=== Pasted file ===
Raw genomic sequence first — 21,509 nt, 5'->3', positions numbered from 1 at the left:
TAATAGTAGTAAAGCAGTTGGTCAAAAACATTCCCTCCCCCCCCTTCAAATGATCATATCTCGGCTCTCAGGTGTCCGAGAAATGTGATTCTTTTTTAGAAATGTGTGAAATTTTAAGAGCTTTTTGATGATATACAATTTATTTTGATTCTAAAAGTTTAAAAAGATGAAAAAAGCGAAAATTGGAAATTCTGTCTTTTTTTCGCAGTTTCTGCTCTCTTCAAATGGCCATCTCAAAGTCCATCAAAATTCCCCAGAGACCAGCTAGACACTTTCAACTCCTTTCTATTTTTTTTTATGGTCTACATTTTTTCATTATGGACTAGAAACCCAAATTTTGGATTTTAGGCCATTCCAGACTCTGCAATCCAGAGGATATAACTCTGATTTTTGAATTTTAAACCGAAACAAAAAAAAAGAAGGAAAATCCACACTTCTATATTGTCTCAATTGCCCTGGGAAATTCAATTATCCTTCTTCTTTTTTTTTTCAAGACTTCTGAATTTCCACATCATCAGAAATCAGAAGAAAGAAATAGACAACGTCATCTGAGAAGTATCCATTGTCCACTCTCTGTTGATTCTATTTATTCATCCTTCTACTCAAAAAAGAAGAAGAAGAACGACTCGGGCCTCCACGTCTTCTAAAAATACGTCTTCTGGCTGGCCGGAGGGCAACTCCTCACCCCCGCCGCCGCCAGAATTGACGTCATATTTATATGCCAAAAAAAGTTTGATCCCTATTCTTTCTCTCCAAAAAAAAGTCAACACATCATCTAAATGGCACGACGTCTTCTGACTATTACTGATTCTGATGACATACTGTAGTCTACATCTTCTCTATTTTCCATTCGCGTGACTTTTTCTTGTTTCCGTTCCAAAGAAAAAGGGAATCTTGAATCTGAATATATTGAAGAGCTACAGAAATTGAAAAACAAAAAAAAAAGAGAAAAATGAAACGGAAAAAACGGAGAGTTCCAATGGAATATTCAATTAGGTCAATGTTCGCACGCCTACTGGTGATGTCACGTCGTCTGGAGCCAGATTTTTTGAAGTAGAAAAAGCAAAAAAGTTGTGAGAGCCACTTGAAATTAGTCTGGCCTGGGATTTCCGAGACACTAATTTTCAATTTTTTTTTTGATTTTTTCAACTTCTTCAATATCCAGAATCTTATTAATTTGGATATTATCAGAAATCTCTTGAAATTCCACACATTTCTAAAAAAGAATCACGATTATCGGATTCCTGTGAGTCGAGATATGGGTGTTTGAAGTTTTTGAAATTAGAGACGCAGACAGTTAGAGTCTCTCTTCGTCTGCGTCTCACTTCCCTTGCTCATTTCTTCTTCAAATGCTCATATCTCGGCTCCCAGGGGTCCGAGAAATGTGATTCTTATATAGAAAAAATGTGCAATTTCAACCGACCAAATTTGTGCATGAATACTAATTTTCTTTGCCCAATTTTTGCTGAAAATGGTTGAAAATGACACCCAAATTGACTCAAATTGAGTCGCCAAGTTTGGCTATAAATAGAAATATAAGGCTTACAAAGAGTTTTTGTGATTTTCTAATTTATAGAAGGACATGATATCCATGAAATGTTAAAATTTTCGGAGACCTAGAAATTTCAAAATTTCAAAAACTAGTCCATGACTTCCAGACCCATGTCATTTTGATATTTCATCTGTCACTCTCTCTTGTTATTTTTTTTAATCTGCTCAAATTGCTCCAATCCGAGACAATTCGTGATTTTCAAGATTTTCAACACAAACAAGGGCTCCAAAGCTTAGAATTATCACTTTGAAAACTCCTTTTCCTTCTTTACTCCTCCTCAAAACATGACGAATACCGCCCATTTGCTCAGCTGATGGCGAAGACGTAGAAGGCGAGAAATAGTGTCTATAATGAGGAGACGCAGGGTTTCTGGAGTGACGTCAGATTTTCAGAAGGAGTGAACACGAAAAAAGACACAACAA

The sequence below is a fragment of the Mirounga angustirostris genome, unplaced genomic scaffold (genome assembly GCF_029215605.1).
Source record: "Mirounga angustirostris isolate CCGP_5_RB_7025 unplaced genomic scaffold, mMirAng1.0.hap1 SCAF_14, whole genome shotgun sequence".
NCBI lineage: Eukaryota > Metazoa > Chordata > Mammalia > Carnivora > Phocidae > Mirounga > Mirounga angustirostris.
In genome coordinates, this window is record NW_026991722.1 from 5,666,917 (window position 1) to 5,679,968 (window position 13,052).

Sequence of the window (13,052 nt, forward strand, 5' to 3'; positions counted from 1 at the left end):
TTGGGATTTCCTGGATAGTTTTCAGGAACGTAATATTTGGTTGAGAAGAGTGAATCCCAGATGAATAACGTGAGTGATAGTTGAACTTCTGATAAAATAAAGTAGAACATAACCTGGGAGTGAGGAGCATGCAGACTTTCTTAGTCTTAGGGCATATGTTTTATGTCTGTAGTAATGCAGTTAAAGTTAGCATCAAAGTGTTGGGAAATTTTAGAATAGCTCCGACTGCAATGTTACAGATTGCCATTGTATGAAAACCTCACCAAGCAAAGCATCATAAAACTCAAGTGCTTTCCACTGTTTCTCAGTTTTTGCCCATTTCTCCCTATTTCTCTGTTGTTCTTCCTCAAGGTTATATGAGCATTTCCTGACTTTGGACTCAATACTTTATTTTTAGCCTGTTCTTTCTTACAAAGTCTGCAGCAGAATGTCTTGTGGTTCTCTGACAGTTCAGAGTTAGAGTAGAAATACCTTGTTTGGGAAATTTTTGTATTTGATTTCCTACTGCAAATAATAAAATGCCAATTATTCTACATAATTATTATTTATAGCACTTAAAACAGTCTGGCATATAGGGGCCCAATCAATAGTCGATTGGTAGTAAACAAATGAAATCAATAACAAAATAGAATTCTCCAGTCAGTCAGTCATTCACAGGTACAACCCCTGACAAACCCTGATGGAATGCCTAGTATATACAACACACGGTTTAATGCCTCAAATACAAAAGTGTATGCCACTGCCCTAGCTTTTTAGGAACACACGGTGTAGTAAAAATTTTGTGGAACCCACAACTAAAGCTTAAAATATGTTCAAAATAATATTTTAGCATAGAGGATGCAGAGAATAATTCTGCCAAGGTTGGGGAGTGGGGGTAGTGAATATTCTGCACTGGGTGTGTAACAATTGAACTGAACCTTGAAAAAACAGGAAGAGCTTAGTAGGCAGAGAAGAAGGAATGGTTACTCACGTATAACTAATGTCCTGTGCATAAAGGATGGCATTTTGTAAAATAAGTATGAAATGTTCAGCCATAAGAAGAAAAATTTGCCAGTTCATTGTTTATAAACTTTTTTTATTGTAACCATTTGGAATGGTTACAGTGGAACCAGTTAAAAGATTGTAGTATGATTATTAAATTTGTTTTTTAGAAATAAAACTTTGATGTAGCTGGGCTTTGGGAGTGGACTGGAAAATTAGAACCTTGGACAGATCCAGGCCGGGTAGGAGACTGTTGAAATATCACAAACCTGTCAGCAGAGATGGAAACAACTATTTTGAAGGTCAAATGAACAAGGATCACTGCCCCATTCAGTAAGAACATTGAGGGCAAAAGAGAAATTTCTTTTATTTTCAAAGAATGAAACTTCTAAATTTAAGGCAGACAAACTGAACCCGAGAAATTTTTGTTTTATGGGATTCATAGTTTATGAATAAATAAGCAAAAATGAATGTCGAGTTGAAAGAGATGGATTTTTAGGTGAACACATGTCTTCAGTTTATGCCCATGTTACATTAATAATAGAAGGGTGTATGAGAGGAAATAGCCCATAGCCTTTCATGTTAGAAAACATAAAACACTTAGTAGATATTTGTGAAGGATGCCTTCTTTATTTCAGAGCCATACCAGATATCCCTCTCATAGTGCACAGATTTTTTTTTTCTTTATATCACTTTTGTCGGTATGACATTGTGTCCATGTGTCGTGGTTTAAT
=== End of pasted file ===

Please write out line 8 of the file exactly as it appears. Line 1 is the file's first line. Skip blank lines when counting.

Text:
TTGGGATTTCCTGGATAGTTTTCAGGAACGTAATATTTGGTTGAGAAGAGTGAATCCCAGATGAATAACGTGAGTGATAGTTGAACTTCTGATAAAATAAAGTAGAACATAACCTGGGAGTGAGGAGCATGCAGACTTTCTTAGTCTTAGGGCATATGTTTTATGTCTGTAGTAATGCAGTTAAAGTTAGCATCAAAGTGTTGGGAAATTTTAGAATAGCTCCGACTGCAATGTTACAGATTGCCATTGTATGAAAACCTCACCAAGCAAAGCATCATAAAACTCAAGTGCTTTCCACTGTTTCTCAGTTTTTGCCCATTTCTCCCTATTTCTCTGTTGTTCTTCCTCAAGGTTATATGAGCATTTCCTGACTTTGGACTCAATACTTTATTTTTAGCCTGTTCTTTCTTACAAAGTCTGCAGCAGAATGTCTTGTGGTTCTCTGACAGTTCAGAGTTAGAGTAGAAATACCTTGTTTGGGAAATTTTTGTATTTGATTTCCTACTGCAAATAATAAAATGCCAATTATTCTACATAATTATTATTTATAGCACTTAAAACAGTCTGGCATATAGGGGCCCAATCAATAGTCGATTGGTAGTAAACAAATGAAATCAATAACAAAATAGAATTCTCCAGTCAGTCAGTCATTCACAGGTACAACCCCTGACAAACCCTGATGGAATGCCTAGTATATACAACACACGGTTTAATGCCTCAAATACAAAAGTGTATGCCACTGCCCTAGCTTTTTAGGAACACACGGTGTAGTAAAAATTTTGTGGAACCCACAACTAAAGCTTAAAATATGTTCAAAATAATATTTTAGCATAGAGGATGCAGAGAATAATTCTGCCAAGGTTGGGGAGTGGGGGTAGTGAATATTCTGCACTGGGTGTGTAACAATTGAACTGAACCTTGAAAAAACAGGAAGAGCTTAGTAGGCAGAGAAGAAGGAATGGTTACTCACGTATAACTAATGTCCTGTGCATAAAGGATGGCATTTTGTAAAATAAGTATGAAATGTTCAGCCATAAGAAGAAAAATTTGCCAGTTCATTGTTTATAAACTTTTTTTATTGTAACCATTTGGAATGGTTACAGTGGAACCAGTTAAAAGATTGTAGTATGATTATTAAATTTGTTTTTTAGAAATAAAACTTTGATGTAGCTGGGCTTTGGGAGTGGACTGGAAAATTAGAACCTTGGACAGATCCAGGCCGGGTAGGAGACTGTTGAAATATCACAAACCTGTCAGCAGAGATGGAAACAACTATTTTGAAGGTCAAATGAACAAGGATCACTGCCCCATTCAGTAAGAACATTGAGGGCAAAAGAGAAATTTCTTTTATTTTCAAAGAATGAAACTTCTAAATTTAAGGCAGACAAACTGAACCCGAGAAATTTTTGTTTTATGGGATTCATAGTTTATGAATAAATAAGCAAAAATGAATGTCGAGTTGAAAGAGATGGATTTTTAGGTGAACACATGTCTTCAGTTTATGCCCATGTTACATTAATAATAGAAGGGTGTATGAGAGGAAATAGCCCATAGCCTTTCATGTTAGAAAACATAAAACACTTAGTAGATATTTGTGAAGGATGCCTTCTTTATTTCAGAGCCATACCAGATATCCCTCTCATAGTGCACAGATTTTTTTTTTCTTTATATCACTTTTGTCGGTATGACATTGTGTCCATGTGTCGTGGTTTAAT